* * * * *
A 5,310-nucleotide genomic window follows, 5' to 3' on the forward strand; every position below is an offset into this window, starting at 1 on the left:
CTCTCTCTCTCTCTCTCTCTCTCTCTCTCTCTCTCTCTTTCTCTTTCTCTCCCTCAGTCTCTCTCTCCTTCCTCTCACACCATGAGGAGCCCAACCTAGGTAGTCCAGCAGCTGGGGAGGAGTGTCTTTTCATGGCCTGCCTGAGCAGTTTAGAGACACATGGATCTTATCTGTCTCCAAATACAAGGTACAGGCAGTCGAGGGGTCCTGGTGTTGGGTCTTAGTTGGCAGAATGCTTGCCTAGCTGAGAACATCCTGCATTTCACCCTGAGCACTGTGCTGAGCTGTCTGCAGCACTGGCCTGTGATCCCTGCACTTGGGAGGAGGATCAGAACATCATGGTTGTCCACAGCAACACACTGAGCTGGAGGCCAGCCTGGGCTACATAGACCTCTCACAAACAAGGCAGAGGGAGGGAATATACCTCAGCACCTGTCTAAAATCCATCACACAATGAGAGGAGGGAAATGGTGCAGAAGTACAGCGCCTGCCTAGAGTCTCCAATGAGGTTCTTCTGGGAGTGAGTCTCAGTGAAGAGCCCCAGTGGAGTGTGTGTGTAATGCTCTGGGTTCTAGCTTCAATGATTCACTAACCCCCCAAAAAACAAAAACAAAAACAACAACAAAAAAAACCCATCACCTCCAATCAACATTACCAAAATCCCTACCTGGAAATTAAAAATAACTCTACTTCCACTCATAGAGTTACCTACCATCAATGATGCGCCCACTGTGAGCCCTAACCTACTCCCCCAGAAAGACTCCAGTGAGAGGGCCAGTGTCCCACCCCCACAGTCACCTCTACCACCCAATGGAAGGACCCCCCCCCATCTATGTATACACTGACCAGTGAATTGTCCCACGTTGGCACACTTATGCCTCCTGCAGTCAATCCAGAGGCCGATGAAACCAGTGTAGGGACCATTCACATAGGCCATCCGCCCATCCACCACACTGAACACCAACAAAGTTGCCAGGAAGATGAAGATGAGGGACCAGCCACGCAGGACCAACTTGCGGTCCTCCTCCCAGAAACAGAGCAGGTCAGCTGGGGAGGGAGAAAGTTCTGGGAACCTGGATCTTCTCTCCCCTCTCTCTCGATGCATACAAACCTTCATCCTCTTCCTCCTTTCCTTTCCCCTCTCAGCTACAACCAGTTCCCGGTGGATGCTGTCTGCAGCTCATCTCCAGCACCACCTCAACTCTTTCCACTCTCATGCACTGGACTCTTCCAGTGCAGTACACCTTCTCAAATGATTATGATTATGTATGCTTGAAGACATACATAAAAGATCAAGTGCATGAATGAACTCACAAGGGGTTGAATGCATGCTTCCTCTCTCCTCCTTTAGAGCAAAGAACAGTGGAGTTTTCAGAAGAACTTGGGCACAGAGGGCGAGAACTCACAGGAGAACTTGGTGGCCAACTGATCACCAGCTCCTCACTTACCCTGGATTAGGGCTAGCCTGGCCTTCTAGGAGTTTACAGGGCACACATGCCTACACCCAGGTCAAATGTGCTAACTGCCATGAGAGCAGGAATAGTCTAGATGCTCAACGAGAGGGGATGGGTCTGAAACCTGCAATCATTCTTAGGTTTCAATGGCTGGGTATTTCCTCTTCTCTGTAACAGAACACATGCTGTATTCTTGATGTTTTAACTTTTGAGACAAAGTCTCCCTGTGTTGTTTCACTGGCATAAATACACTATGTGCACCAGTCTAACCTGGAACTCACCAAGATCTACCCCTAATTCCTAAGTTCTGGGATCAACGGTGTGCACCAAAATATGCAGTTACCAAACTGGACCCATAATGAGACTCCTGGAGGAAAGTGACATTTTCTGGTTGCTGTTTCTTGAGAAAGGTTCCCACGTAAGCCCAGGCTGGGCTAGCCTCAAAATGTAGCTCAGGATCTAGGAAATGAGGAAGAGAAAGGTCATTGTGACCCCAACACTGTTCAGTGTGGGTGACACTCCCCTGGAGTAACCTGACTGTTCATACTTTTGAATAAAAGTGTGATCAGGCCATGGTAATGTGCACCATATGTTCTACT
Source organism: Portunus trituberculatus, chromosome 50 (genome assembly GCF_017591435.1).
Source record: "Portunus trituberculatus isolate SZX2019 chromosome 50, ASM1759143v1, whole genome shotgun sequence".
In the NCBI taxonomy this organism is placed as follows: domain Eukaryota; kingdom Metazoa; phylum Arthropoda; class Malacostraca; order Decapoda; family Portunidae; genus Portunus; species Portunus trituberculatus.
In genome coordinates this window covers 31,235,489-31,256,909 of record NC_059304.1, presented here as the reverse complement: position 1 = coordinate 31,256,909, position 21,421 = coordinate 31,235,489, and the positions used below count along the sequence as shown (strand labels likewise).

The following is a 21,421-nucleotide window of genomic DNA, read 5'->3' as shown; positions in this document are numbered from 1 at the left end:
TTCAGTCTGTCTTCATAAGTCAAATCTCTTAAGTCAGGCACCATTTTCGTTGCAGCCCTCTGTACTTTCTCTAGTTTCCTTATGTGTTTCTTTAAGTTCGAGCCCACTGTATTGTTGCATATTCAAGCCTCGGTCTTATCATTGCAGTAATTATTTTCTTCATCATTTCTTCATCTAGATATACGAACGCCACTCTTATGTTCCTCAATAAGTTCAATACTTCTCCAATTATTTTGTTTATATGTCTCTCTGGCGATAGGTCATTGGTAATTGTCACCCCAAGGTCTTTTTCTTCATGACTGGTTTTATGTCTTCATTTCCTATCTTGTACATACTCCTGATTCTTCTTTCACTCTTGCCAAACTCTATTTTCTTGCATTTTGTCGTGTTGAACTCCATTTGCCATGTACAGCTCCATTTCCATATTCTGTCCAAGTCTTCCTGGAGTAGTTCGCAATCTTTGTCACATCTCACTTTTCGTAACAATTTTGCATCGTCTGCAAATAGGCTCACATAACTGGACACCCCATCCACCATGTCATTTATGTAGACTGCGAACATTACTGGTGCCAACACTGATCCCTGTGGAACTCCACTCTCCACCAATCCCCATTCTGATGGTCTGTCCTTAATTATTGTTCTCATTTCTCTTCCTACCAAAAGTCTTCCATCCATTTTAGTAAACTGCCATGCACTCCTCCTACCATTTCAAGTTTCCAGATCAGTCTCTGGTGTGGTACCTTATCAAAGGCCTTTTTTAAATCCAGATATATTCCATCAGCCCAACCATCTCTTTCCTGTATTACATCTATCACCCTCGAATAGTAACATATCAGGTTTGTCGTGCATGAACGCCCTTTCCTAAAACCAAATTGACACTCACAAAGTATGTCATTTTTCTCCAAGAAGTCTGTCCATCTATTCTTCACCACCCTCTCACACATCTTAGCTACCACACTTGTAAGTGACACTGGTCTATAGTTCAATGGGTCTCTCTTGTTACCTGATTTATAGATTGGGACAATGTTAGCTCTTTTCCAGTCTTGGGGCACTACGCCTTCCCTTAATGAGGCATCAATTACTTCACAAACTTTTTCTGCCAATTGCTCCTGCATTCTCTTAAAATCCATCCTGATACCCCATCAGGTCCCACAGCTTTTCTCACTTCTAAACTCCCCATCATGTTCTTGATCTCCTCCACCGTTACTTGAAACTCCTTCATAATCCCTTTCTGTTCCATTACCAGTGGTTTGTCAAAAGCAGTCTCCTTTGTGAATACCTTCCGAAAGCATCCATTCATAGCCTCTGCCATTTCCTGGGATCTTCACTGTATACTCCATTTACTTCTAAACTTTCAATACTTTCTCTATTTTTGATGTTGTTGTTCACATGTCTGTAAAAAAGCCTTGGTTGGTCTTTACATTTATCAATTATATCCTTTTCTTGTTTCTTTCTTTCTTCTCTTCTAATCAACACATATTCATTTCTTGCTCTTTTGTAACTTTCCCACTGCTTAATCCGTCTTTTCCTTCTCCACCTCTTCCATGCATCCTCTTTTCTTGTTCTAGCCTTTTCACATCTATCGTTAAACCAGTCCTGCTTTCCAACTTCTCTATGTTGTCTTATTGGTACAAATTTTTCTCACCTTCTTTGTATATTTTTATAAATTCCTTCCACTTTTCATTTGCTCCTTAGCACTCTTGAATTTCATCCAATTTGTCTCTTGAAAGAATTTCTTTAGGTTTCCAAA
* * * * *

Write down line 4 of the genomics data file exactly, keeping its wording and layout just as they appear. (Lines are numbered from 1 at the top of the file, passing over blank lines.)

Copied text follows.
Source record: "Portunus trituberculatus isolate SZX2019 chromosome 50, ASM1759143v1, whole genome shotgun sequence".